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Amelia Island Concours d'Elegance, The Ritz Carlton, 15th March, 2009

Misty Morning Hop
Peering out of the hotel window as dawn broke on 15 March, it looked as though I was back in "foggy London town", as a heavy mist shrouded the landscape. Oh well, no need for sun block today and no point in rushing to the concours, as dew covered cars are not at their most attractive. So a leisurely few cups of coffee later I made my way down to the hotel car park, where sure enough, the rental Dodge was laden with a heavy dew, still at least it was better than (I think) last year, when I had to try and scrape frost off the windscreen! About halfway into the thirty minutes drive, a white ball started to appear in the distance through the mist, surely not the sun, but maybe it was, I was heading east and that's where it rises! Almost unbelievably the mist burned off in what seemed like minutes, so that by the time I arrived in the parking lot, there was a clear blue sky and a decent ambient temperature, so a jacket was already superfluous, maybe I should have packed the sun block after all!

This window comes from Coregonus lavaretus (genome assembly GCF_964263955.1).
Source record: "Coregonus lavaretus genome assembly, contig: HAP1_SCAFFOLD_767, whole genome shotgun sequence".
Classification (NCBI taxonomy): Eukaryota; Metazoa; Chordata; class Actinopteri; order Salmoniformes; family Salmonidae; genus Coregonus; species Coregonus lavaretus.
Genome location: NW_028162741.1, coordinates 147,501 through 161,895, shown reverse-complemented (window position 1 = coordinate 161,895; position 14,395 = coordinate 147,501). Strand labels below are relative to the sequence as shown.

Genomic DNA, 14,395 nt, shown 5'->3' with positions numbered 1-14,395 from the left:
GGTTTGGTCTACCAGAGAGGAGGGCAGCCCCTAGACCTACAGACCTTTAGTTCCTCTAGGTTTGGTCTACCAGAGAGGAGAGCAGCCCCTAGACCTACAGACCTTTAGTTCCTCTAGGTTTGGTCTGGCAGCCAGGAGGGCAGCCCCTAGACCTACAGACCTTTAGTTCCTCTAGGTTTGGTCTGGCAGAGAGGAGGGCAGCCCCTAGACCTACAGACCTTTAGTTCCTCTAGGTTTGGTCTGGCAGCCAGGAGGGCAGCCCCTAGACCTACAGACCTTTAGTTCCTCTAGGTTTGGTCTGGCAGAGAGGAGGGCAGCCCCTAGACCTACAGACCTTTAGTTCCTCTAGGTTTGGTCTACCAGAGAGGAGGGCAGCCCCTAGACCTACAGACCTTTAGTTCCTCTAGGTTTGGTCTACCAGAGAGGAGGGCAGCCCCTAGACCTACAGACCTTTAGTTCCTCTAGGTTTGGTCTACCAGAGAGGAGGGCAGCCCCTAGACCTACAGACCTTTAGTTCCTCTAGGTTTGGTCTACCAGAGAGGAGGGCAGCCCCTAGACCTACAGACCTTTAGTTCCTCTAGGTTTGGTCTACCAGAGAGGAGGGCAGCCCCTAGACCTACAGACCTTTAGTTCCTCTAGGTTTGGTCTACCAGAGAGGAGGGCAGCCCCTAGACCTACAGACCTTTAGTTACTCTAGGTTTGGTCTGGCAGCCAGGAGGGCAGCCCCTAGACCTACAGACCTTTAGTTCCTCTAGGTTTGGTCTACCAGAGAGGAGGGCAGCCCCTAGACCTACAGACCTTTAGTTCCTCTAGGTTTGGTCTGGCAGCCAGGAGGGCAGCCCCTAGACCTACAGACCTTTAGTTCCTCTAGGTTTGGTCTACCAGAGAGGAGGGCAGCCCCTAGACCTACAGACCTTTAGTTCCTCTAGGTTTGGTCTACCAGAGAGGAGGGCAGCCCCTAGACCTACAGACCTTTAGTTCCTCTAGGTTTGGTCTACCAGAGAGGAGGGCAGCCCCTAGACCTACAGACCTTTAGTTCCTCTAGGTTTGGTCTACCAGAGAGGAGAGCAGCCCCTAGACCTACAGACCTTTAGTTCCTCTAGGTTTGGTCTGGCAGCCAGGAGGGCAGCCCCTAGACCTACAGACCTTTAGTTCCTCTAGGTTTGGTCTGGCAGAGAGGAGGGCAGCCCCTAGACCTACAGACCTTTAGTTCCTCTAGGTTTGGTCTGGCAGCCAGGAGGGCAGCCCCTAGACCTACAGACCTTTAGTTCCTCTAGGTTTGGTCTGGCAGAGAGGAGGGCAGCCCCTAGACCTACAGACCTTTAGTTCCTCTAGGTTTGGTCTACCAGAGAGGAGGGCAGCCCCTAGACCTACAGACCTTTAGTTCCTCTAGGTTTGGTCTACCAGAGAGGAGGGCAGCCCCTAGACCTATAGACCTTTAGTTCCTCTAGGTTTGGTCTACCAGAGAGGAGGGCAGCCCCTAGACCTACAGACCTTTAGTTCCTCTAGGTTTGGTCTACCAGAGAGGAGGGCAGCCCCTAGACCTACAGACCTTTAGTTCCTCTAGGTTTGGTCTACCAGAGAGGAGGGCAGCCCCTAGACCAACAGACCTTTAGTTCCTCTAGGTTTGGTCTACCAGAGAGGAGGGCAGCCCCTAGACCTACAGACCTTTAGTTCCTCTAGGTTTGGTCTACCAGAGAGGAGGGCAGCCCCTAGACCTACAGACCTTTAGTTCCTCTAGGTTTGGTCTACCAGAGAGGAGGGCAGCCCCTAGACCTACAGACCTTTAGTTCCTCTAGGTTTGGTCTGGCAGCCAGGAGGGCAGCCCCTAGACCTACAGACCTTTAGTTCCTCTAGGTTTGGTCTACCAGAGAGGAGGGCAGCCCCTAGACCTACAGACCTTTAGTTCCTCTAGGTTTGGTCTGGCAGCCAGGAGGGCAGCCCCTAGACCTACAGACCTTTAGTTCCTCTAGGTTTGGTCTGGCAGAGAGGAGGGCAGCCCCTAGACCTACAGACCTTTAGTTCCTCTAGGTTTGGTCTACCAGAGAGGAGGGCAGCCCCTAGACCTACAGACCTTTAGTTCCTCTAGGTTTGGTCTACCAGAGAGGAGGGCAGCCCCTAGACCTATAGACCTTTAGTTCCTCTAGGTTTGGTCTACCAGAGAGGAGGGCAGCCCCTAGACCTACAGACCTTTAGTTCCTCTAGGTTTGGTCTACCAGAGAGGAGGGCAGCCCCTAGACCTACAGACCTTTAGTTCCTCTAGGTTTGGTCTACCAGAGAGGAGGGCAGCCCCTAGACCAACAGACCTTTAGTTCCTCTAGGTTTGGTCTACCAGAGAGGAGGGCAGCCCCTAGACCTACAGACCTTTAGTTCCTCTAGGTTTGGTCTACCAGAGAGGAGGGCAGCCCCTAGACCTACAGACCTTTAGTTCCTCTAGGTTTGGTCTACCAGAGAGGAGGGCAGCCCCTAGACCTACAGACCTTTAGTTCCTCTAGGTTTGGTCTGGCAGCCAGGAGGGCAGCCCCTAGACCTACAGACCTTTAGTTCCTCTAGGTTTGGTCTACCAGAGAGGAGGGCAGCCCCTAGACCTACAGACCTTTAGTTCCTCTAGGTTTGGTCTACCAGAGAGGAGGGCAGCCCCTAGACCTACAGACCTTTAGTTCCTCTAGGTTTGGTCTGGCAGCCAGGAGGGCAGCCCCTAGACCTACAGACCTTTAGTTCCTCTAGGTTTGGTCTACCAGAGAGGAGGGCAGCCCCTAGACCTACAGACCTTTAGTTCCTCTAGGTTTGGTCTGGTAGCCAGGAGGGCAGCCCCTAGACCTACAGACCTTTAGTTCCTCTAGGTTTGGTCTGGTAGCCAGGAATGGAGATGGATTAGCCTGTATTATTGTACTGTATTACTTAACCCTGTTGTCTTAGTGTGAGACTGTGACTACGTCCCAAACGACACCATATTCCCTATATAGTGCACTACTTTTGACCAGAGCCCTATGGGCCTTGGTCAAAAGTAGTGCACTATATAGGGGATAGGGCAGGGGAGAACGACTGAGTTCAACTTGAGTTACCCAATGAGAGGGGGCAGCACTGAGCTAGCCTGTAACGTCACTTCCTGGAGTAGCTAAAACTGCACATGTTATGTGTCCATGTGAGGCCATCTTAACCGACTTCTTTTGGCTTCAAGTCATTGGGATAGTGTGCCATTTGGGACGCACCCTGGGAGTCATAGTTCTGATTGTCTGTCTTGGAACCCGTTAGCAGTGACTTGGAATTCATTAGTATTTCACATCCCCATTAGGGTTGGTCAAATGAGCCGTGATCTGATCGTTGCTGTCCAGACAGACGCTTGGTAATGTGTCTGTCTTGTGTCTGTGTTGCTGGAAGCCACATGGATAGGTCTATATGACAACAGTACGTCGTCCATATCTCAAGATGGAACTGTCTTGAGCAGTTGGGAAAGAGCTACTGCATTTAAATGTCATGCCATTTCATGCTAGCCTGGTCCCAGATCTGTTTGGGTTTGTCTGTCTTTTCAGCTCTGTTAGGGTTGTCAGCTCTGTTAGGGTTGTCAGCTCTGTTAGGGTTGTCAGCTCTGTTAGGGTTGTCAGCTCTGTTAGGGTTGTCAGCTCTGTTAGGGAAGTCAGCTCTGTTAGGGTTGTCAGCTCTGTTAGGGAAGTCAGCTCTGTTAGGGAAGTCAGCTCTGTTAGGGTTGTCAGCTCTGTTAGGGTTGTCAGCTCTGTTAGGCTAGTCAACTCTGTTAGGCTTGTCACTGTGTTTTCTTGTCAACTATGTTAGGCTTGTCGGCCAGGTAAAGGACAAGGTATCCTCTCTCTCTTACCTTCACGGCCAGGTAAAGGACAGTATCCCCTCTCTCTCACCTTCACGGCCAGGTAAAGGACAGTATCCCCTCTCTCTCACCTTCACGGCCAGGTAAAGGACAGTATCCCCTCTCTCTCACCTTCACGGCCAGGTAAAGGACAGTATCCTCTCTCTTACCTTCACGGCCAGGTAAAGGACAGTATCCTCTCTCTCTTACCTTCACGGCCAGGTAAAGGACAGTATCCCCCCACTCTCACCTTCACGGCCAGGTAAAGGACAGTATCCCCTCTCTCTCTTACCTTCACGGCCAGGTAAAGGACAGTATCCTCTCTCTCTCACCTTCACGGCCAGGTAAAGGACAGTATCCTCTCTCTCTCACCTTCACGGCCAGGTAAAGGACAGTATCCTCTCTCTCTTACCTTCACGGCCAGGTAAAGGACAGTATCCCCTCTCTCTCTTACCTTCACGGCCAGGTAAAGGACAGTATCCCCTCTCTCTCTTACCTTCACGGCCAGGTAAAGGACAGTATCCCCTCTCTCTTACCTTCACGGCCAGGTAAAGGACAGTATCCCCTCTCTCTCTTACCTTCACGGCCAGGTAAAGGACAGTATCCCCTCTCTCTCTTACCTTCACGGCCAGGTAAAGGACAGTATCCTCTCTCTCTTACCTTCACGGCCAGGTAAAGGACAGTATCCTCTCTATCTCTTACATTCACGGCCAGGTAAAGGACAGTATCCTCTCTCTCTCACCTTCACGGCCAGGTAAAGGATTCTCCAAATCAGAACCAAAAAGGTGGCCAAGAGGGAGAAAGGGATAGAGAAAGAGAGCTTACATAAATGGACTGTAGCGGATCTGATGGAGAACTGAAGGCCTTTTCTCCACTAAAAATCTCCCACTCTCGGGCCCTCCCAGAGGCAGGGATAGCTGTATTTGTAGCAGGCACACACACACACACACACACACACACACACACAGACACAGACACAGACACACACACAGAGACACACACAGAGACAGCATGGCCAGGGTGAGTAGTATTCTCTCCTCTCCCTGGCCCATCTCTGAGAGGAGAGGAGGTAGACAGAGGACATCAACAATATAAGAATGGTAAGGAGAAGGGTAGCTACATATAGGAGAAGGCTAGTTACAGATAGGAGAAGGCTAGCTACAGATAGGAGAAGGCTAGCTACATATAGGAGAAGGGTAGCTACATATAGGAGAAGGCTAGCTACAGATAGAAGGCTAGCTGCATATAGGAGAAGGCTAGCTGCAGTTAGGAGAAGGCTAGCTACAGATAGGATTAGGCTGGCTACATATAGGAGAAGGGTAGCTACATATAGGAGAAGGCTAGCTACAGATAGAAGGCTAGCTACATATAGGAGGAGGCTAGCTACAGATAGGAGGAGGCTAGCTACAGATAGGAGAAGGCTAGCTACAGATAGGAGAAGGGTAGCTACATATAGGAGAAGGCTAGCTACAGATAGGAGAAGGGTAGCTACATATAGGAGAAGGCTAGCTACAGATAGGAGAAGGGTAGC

Recession, what Recession?
Despite the ongoing financial crises throughout the world, all the talk of doom and gloom, unemployment and the like, people still seem to want to do their favourite things. From the vast crowds queuing to enter the concours field on Sunday morning, visiting the Amelia Island Concours d'Elegance is certainly one of them, and from my experience of it over the past few years I fully agree. Perhaps in these times of uncertainty in almost every direction, whether it be job loss, financial ruin through some supposedly respectable financial institution, or the still omnipresent threat of a terrorist attack, maybe people are adopting an attitude of enjoy it while we can. So let's do just that!

Ambience in Abundance
One of the great things about the Amelia Island Concours d'Elegance is the relaxed atmosphere, almost garden party like in its ambience. There is plenty of space between the individual cars so that you can really appreciate them, the owners, or their representatives, are approachable, as they aren't under massive pressure, as this is a "beauty contest", and their pride and joy won't lose out if it has the wrong widget on its flim flam! Also the crowd that it attracts are for the great part knowledgeable and respectful of the assembly that is there for their pleasure and enjoyment.

Eclectic Exotica
Drawing a comparison with the two Goodwood meetings in the UK, every year one is left wondering where do they keep finding these hitherto virtually unknown wonderful creations from the annals of motoring history? Each year at Amelia Island, Bill Warner and his team assemble a truly eclectic array of over 270 phenomenal automobiles, to provide attendees with what must surely be one of the greatest concours fields in the world. Full credit must also go to the large number of dedicated collectors, who rescue, restore and preserve our motoring heritage for us to enjoy.